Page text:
M41 - "Little Beehive" an open cluster in the constellation Canis Major. M42 - "The Great Orion Nebula" an emission nebula and open cluster in the constellation Orion. M43 - an emission nebula in the constellation Orion (Top). M44 - "Praesepe" or "Beehive Cluster" an open cluster in the constellation Cancer. M45 - The star Alcyone, member of the Pleiades Cluster ("Seven Sisters") in the constellation Taurus.
M46 - an open cluster in the constellation Puppis. The planetary nebula is NGC 2438. M47 - an open cluster in the constellation Puppis. M48 - an open cluster in the constellation Hydra. M49 - an elliptical galaxy in the constellation Virgo. M50 - an open cluster in the constellation Monoceros.
M51 - "Whirlpool Galaxy" a spiral galaxy in the constellation Canes Venatici. M52 - "The Scorpion" an open cluster in the constellation Cassiopeia. M53 - a globular cluster in the constellation Coma Berenices. M54 - a globular cluster in the constellation Sagittarius. M55 -  a globular cluster in the constellation Sagittarius.
M56 - a globular cluster in the constellation Lyra. M57 - "Ring Nebula" a planetary nebula in the constellation Lyra. M58 - a barred spiral galaxy in the constellation Virgo. M59 - an elliptical galaxy in the constellation Virgo. M60 - an elliptical galaxy in the constellation Virgo.
M61 - "Swelling Spiral" a spiral galaxy in the constellation Virgo. M62 - "Flickering Globular" a globular cluster in the constellation Ophiuchus. M63 - "Sunflower Galaxy a spiral galaxy in the constellation Canes Venatici. M64 - "Black Eye Galaxy" a spiral galaxy in the constellation Coma Berenices. M65 (on the right) - a spiral galaxy in the constellation Leo.
M66 (on the left) - a spiral galaxy in the constellation Leo. M67 - "King Cobra" an open cluster in the constellation Cancer. M68 - a globular cluster in the constellation Hydra. M69 - a globular cluster in the constellation Sagittarius. M70 - a globular cluster in the constellation Sagittarius.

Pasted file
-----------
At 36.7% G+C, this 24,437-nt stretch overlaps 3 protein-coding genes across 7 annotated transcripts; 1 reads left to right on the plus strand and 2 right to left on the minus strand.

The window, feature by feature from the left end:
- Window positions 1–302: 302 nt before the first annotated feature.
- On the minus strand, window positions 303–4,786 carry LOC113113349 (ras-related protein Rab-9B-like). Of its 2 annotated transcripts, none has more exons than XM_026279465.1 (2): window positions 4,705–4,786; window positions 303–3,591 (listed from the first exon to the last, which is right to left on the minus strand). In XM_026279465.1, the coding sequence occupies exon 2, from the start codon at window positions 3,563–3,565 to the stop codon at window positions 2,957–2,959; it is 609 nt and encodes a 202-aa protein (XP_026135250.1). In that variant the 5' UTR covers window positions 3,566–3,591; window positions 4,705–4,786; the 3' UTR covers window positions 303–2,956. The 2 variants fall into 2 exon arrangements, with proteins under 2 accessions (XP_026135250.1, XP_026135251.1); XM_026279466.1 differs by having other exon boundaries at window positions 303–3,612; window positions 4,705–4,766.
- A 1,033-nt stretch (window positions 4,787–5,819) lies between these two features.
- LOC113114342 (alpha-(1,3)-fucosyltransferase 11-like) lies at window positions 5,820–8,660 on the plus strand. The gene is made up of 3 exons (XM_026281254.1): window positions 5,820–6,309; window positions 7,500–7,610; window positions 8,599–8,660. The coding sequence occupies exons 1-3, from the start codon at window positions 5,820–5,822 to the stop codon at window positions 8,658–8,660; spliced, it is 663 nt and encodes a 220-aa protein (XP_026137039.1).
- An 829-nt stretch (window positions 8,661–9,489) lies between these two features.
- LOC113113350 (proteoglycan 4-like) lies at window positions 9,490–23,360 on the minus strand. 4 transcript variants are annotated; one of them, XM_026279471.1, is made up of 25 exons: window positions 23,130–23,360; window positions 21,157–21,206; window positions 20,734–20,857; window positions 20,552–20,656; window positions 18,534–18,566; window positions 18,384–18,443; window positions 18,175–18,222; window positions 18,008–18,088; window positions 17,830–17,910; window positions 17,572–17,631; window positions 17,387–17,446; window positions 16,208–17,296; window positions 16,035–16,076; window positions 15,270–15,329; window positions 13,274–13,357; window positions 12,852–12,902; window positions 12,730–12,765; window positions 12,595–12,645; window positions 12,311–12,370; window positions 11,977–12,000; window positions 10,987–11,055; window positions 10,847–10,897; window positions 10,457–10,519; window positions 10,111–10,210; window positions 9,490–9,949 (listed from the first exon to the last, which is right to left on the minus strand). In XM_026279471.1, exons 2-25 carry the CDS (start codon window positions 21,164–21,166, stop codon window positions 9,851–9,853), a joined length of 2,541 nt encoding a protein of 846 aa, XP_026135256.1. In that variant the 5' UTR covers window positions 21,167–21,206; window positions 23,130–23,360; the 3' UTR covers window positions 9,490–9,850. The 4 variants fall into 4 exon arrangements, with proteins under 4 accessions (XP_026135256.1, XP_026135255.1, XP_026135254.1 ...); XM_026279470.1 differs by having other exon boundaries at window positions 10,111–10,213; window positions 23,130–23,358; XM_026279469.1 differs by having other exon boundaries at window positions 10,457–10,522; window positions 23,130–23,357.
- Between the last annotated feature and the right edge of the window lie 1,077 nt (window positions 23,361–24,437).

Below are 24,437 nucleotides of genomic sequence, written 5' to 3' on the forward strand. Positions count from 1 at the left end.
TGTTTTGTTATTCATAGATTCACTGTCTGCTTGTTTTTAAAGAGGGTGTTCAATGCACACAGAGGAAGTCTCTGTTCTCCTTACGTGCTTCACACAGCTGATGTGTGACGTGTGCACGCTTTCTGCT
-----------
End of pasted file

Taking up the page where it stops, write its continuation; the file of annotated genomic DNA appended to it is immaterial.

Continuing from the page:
M71 - a globular cluster in the constellation Sagitta. M72 - a globular cluster in the constellation Aquarius. M73 - an asterism in the constellation Aquarius. M74 - "The Phantom" in the constellation Pisces. M75 - a globular cluster in the constellation Sagittarius.
M76 - "Little Dumbbell Nebula" a planetary nebula in the constellation Perseus. M77 - a spiral galaxy in the constellation Cetus. M78 - a diffuse nebula in the constellation Orion. M79 - a globular cluster in the constellation Lepus. M80 - a globular cluster in the constellation Scorpius.
M81 -a spiral galaxy in the constellation Ursa Major. M82 - an irregular galaxy in the constellation Ursa Major. M83 - a spiral galaxy in the constellation Hydra. M84 - an elliptical galaxy in the constellation Virgo. M85 - a lenticular galaxy in the constellation Coma Berenices.
M86 - an elliptical/spiral galaxy in the constellation Virgo. M87 - and elliptical galaxy in the constellation Virgo. M88 - a spiral galaxy in the constellation Coma Berenices. M89 - an elliptical galaxy in the constellation Virgo. M90 - a spiral galaxy in the constellation Virgo.
M91 - "Missing Messier Object" a spiral galaxy in the constellation Coma Berenices. M92 - a globular cluster in the constellation Hercules. M93 - an open cluster in the constellation Puppis. M94 - "Croc's Eye Galaxy" a spiral galaxy in the constellation Canes Venatici. M95 - a barred spiral galaxy in the constellation Leo.
M96 - a spiral galaxy in the constellation Leo. M97 - "Owl Nebula" a planetary nebula in the constellation Ursa Major. M98 - a spiral galaxy in the constellation Coma Berenices. M99 - a spiral galaxy in the constellation Coma Berenices. M100 - "The Mirror of M99" a spiral galaxy in the constellation Coma Berenices.
M101 - a spiral galaxy in the constellation Ursa Major. M102 - the missing M object? A lenticular galaxy in the constellation Draco, some still believe it is also M101 (a duplicate entry). M103 - an open cluster in the constellation Cassiopeia. M104 - "Sombrero Galaxy" a spiral galaxy in the constellation Virgo. M105 - an elliptical galaxy (right of center) in the constellation Leo.
M106 - a spiral galaxy in the constellation Canes Venatici. M107 - a globular cluster in the constellation Ophiuchus. M108 - a spiral galaxy in the constellation Ursa Major. M109 - a barred spiral galaxy in the constellation Ursa Major. M110 - an elliptical galaxy in the constellation Andromeda (a companion to M31).
     
M68  Revisited - a globular cluster in the constellation Hydra. Image is in standard color. M68  Revisited - a globular cluster in the constellation Hydra. Image is in Infrared.      

Click for: M1 to M24M25 to M51M52 to M75M76 to M96M97 to M110 | The Complete List